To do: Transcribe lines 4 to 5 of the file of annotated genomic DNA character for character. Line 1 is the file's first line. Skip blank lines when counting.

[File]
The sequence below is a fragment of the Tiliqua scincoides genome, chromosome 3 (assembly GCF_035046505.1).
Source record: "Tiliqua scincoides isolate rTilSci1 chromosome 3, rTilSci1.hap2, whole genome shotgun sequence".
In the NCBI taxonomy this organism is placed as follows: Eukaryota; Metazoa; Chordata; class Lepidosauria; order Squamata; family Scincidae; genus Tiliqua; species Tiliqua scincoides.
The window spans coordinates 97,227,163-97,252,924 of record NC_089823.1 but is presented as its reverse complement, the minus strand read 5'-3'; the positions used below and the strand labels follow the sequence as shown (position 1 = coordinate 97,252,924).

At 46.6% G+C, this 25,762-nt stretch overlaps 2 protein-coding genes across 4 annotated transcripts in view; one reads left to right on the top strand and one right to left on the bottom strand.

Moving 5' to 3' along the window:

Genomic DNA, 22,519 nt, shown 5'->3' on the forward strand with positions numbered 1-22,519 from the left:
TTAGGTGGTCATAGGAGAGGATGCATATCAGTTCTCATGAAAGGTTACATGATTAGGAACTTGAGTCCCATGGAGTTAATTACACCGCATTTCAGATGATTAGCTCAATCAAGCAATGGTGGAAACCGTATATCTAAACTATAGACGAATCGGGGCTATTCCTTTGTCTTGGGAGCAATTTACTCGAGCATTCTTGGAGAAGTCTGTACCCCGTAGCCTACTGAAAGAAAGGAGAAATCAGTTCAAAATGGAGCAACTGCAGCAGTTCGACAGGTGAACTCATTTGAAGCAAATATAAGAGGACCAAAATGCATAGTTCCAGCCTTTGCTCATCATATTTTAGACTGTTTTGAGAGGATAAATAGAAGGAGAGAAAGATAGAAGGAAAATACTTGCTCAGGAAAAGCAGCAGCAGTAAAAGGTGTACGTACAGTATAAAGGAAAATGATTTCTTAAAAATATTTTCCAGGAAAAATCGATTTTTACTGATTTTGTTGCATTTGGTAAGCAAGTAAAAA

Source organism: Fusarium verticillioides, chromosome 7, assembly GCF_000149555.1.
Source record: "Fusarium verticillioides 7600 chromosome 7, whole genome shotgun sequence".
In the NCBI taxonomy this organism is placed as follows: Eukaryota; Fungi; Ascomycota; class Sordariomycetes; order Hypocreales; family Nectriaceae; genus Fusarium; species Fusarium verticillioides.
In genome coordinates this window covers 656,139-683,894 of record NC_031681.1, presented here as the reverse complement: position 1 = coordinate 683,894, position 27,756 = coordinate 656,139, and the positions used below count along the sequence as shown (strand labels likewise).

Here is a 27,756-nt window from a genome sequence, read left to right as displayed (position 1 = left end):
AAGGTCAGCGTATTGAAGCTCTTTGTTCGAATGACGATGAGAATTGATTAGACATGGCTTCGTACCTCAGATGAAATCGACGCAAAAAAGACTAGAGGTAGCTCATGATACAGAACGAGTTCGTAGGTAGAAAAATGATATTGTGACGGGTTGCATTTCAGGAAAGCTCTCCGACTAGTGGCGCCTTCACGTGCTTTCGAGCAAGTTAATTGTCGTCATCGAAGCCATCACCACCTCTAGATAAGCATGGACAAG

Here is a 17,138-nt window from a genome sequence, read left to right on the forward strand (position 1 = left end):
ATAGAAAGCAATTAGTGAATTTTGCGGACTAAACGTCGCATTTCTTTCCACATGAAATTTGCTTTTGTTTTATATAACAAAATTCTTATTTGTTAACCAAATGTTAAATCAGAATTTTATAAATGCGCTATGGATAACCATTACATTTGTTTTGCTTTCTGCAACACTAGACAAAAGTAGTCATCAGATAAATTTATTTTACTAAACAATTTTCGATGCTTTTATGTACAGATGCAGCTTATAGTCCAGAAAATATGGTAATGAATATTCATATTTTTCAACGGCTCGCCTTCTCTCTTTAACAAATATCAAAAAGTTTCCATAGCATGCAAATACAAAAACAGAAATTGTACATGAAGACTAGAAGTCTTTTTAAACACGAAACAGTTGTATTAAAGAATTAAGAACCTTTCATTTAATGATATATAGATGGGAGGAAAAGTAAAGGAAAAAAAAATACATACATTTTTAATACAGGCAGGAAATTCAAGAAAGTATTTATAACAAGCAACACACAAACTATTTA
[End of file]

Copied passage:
The window spans coordinates 97,227,163-97,252,924 of record NC_089823.1 but is presented as its reverse complement, the minus strand read 5'-3'; the positions used below and the strand labels follow the sequence as shown (position 1 = coordinate 97,252,924).

At 46.6% G+C, this 25,762-nt stretch overlaps 2 protein-coding genes across 4 annotated transcripts in view; one reads left to right on the top strand and one right to left on the bottom strand.